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Re: MTU of the Internet?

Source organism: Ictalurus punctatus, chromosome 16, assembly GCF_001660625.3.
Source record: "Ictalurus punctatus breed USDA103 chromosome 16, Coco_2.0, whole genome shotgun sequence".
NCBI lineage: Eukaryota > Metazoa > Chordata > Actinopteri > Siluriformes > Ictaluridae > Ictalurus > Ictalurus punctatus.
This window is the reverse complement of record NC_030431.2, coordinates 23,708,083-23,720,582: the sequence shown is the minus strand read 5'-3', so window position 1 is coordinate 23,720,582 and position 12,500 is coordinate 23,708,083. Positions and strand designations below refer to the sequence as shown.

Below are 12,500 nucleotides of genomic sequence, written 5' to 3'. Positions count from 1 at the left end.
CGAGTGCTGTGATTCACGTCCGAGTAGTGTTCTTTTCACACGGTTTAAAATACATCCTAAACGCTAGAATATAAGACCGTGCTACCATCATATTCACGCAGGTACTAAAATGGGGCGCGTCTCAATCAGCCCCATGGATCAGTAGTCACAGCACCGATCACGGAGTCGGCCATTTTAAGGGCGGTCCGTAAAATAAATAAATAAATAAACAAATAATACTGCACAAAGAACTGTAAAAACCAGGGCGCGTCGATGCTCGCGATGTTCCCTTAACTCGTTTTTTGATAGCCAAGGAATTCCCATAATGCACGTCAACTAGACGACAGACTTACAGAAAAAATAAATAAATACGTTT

On Sat, 7 Feb 1998, Paul A Vixie wrote: > > I'm aware of the existance of a protocol for HTTP to persistent connections > > where one object/document can be downloaded, and after that is done, another > > can be requested and downloaded, and again as needed. > > that's what i meant by "serial multiplexing". Ok, there seems to be a lot of confusion around here from some people (no, not you Paul) on how HTTP works so a summary is in order. Network operators have to understand how common protocols impact the network. Once upon a time, after other things, there became HTTP/1.0. It requires a new connection for each transfer. At one time you were only requesting a couple of URLs for each document, so that was fine. Then there were more graphics on the web page. It was easily observed that something was very inefficient when making multiple requests one after the other. Clearly, if you have a lock-step protocol using only one simultaneous connection, you have at least a RTT between each request. After you add the TCP handshake, you actually end up with 2 RTTs between the response to each request. On a LAN, that isn't a big deal. On a higher latency connection, it is a huge problem and results in poor efficiency. So clients started making multiple connections in an attempt to more efficiently utilize bandwidth. This worked, both in theory and in practice. However, you still end up with the RTT related slowness of establishing (non-T/TCP) TCP connections. People also may have figured out that large numbers of short flows are not as easily controlled by TCP's congestion control as small numbers of large flows. Hence the idea of "keepalive" (or, using the later name, "persistent") connections. A standard of sorts was established to extend HTTP/1.0 to allow for these; it allowed a client to make multiple requests in a single TCP connection. Clients still made multiple connections, though, since many servers didn't support persistent connections and they were already doing it and there are other advantages. Now you chop the inter-request delay down to one RTT by avoiding the TCP handshake. This also gives a win by putting less load on the server (lower TCP connection rate) and a loss because the server will have connections hanging around waiting for a (relatively short) timeout just in case the client decides to make another request on that connection. Then comes HTTP/1.1. It formalized the idea of a persistent connection (with a slightly different syntax) into the spec. It also allows for "pipelined" connections; with appropriate care, the client can send requests for multiple documents before it finishes receiving the first. This requires careful attention in the protocol and server and client code to get right; out of the very small field of deployed HTTP/1.1 clients and servers, few have this completely right yet. Even Apache, with a (IMBiasedO) darn good HTTP/1.1 implementation with very few bugs compared to most initial deployments of HTTP/1.1 (eg. MSIE 4), isn't yet perfect in any released version. The HTTP/1.1 spec also includes some comments about limiting multiple connections. The state of the art in terms of deployed protocols right now is persistent pipelined connections; most clients don't implement them yet, but they are getting there. Yet even with this, there is a perceived value to multiple connections. Why is that? There are several reasons: - that is how it has been done, so we better keep doing it - can grab more bandwidth on congested links by using more flows. In real life, this is a significant factor, more so when you get to ISDN and higher speeds. It would probably be better for everyone if everyone stopped using multiple connections, but if some do and some don't, those that don't lose out. This advantage could be eliminated by various algorithms. - is not acceptable to have a bunch of small responses stuck behind one huge response. - if you are a proxy, this becomes even more critical. If you only use one connection to each origin server, if one client requests a huge document from that server, anyone else wanting to make requests to that server would have to wait for the transfer to finish. These reasons, both the technically valid and the invalid ones, can not be dismissed out of hand. > > But I know not of any > > protocol for multiplexing so that I can have concurrency of the transfers of > > multiple images at the same time. Is there an RFC for this or is it some > > other kind of document? > > that's not what i meant by "serial multiplexing". but can someone please > explain why anyone would want to do this? you don't get the bits faster by > opening multiple connections, now that persistent http allows you to avoid > the inter-object delay that used to be induced by doing a full syn/synack/ack > for each object. does seeing the GIFs fill in in parallel really make that > much difference, if the total page fill time is going to be the same? Yes, it does make a difference. A real world nanog example? Cisco docs. You may have a 300k HTML file with a bunch of graphics in it. You want to read something partway down the file and it has an image you need to see. Do you want to wait for the whole HTML to download, then for each image to download until it gets to yours or do you want to be able to start reading ASAP? The basic idea is that humans are reading documents, and they take some finite time to read and normally start at the top and work down. The faster you can display the start of it, complete with the graphics, etc. that are contained in that part, the faster the user can get on with reading the document. Persistent connections with pipelining come close to the peak of efficiency from the network perspective (well, the perspective of anything sitting on top of TCP), but not from the much harder user perspective. Dealing with this is one of the goals of HTTP-NG. See: http://www.w3.org/Protocols/HTTP-NG/ for some details. I can't comment with more details or on how HTTP-NG is going because I can't be involved, even as a lurker because it is the W3C doing it and I don't work for the right people. One other additional gain from a multiplexed protocol is the ability to do graceful aborts of a request in progress, instead of having to dump the TCP connection and make a new one. That is a big win, iff you don't have too much buffering going on at the sending host between the application and the network. NNTP is worse in this way, but it still impacts HTTP especially if you want to progress to the idea of a single longer-term connection for a whole string of requests traversing a web site. HTTP-NG with multiplexed connections (that isn't the only feature of it, just the relevant one) will fail to convince vendors to switch to using one multiplexed connection unless the Internet either has more bandwidth than anyone can use (not likely) or backbone bandwidth grows far faster than user bandwidth (more possible, but not likely right now) or ends up giving the same net bandwidth to n simultaneous TCP connections as it gives to one multiplexed TCP connection (not possible to do fairly without unfairly penalizing things like proxys). The solution to all this? Well, that (and a lot of more generlized stuff) is the whole point of a whole bunch of research. There are known methods to get better than this, but they are not deployed.